My Life As A Carer
by Astrid Hilne
Taking on a job caring for young disabled people, I see first-hand the devotion and love of adult carers. I cannot relate. I don’t feel that way towards my mother. I just do it. I look after her.
The Reality of caring
My mother has severe scoliosis, reduced lung capacity, a weak heart and psoriasis. She is housebound. I manage her finances, including all her benefits. I clean and see to any repairs needed in the family house where we live together. I do the shopping. I wipe and cream in between her legs, where she has broken skin, twice a day. I do the housework. I prepare her food and help her get dressed. I manage her medication and any GP, dentist or hospital visits. I empty her commode, several times a day. I deal with a lot of poo – she has problems with her bowels, due to severe piles. I have to remind her every day, especially at night, that when they hurt (because she spends her days sitting on the sofa) it doesn’t mean she needs to empty bowels, in fact the opposite. She argues with me and then argues with herself about the pain she is feeling and the sense of urgency and eventually relents and gets into bed.
I tuck my mum in bed, put the chain on the door, reassure her that I’ve put the chain on the door and say good-night. At this point she will ask me questions about my son, who is 16: ‘is he asleep yet’? Or my niece, who is 23 and lives with us: ‘is she home yet’? I try to reassure her and ask her to please relax and let me go upstairs and get ready for bed. Her bed, commode and everything she needs is in our former living room. Then I have to clean the crumbs, from her daily munching, on the sofa and the floor and empty the bins, to deter any mice that might come looking for sustenance, in the night.
Eventually, I’m upstairs. I need to relax and go to sleep quickly, so that I get enough sleep. Deep breathing and meditation work best but sometimes I watch a bit of Netflix. I exercise - power walking - and I eat healthily but I’m always craving sleep. I haven’t had enough sleep since I became my mum’s main carer, six years ago.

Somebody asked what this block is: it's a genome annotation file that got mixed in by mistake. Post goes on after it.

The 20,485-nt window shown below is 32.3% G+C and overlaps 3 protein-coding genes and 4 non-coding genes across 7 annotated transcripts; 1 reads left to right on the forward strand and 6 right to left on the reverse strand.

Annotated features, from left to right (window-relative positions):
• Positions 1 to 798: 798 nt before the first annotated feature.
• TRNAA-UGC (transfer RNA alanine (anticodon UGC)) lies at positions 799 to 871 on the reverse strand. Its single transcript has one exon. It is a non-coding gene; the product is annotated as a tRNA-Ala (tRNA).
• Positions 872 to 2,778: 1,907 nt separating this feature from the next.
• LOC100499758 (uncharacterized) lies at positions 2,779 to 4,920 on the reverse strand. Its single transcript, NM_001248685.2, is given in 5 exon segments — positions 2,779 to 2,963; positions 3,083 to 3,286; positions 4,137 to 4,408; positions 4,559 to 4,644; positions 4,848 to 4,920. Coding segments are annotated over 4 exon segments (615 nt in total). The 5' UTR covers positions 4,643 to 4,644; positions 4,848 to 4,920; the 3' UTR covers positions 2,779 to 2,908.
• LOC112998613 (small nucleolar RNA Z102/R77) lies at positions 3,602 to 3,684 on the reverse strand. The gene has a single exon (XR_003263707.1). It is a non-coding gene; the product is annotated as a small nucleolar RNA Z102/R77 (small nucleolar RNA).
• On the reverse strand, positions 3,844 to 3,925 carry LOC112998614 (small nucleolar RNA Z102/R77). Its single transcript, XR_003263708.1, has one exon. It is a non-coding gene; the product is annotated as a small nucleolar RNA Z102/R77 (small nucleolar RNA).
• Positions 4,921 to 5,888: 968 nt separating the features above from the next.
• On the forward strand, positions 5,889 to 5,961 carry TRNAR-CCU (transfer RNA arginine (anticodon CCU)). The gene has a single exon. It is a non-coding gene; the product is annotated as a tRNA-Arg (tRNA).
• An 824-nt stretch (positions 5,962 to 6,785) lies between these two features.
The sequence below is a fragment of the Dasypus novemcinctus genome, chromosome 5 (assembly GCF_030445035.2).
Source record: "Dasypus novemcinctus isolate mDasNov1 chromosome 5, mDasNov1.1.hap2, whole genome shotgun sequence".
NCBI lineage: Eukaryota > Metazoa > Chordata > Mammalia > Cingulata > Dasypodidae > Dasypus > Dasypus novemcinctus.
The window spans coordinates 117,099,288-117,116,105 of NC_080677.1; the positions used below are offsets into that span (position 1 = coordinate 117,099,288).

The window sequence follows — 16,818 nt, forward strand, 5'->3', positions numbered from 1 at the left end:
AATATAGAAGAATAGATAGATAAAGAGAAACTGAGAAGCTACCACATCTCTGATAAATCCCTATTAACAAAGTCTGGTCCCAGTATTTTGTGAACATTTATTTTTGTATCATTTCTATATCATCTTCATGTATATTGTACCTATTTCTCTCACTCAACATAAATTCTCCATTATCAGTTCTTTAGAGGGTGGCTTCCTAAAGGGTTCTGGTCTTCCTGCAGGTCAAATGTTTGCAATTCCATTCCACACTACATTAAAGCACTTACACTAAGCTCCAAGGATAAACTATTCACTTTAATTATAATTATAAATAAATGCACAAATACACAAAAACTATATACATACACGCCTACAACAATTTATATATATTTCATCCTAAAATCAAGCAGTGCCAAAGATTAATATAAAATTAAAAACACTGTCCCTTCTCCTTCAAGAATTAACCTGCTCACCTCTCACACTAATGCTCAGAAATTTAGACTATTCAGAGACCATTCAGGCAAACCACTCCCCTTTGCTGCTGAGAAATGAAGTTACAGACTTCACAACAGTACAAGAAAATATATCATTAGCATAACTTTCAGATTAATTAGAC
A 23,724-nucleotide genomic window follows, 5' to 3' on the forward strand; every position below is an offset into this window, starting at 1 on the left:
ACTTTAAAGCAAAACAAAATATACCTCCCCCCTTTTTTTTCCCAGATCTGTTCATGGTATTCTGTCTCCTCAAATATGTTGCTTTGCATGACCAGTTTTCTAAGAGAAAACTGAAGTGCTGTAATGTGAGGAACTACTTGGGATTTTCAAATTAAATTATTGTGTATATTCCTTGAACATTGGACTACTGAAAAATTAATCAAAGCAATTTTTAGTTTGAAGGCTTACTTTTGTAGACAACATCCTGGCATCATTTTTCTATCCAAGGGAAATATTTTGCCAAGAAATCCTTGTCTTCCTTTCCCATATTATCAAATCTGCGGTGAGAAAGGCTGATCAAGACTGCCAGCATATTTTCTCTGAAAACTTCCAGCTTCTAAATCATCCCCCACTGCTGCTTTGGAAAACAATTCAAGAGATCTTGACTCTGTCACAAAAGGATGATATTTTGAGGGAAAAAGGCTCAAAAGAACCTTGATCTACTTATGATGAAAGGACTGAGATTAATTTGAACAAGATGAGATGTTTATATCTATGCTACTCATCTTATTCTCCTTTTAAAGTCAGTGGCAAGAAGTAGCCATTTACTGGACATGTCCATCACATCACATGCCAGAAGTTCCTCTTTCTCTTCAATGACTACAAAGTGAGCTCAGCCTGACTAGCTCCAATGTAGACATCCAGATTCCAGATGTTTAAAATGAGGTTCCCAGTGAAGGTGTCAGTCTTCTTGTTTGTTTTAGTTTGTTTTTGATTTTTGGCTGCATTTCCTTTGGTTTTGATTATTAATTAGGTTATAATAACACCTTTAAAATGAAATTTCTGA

Right now, she is making moaning noises because she wants her breakfast. She has just cleaned her teeth. The other day she told me that one of her teeth feels like it’s going to break. I know that she needs to wait to eat, after cleaning, to protect her teeth. She doesn’t understand and hates the break in her routine.
I have this fear, in the back of my mind, that one day, she will either physically or mentally be so weak that she cannot be left alone. I encourage her to walk around the house or move her legs up and down when she is sitting. I talk to her, when I find a moment. She likes watching TV quiz shows, so it’s fun to interact with her about these. She keeps in touch with family and neighbours, on the phone or through visits but in the main, her childhood or work friends have either died or lost touch with her, due to Covid.
I remind her about people, memories, her brothers (who are dead) when she asks and when she doesn’t ask. I show her photos - not as much as I would like to because I’m combating tiredness or I have something to do in the house or because I am going to work. I want to write down her memories and her stories, while I still remember them.
Caring at work
Since the pandemic, work has been mainly at Challengers, a charity that provides out of school provision for disabled children and teenagers. I care for participants and manage creative playful learning activities. The latter comes easily to me, with a background in the arts and education; the former doesn’t, despite caring for my mum, as it comes with added responsibility and accountability. Challengers adhere to the social model of disability which recognises that the experience of disability is impacted by your social and environmental conditions.
I found all the information and paperwork required to keep these children safe was overwhelming to begin with. A year later, less so. There’s not much crossover between caring for my mother and caring for these young people, except, there is a lot of toileting and changing of nappies. Although, I’ve learned how to move people safely and that’s helped me with my mum.
During the first lockdown, I was asked to write about caring for my mum. I hope it helps others. The best help for me is the kind I don’t ask for, like an offer of respite from a family member or kind words from a doctor during a hospital visit. Any help is a good thing.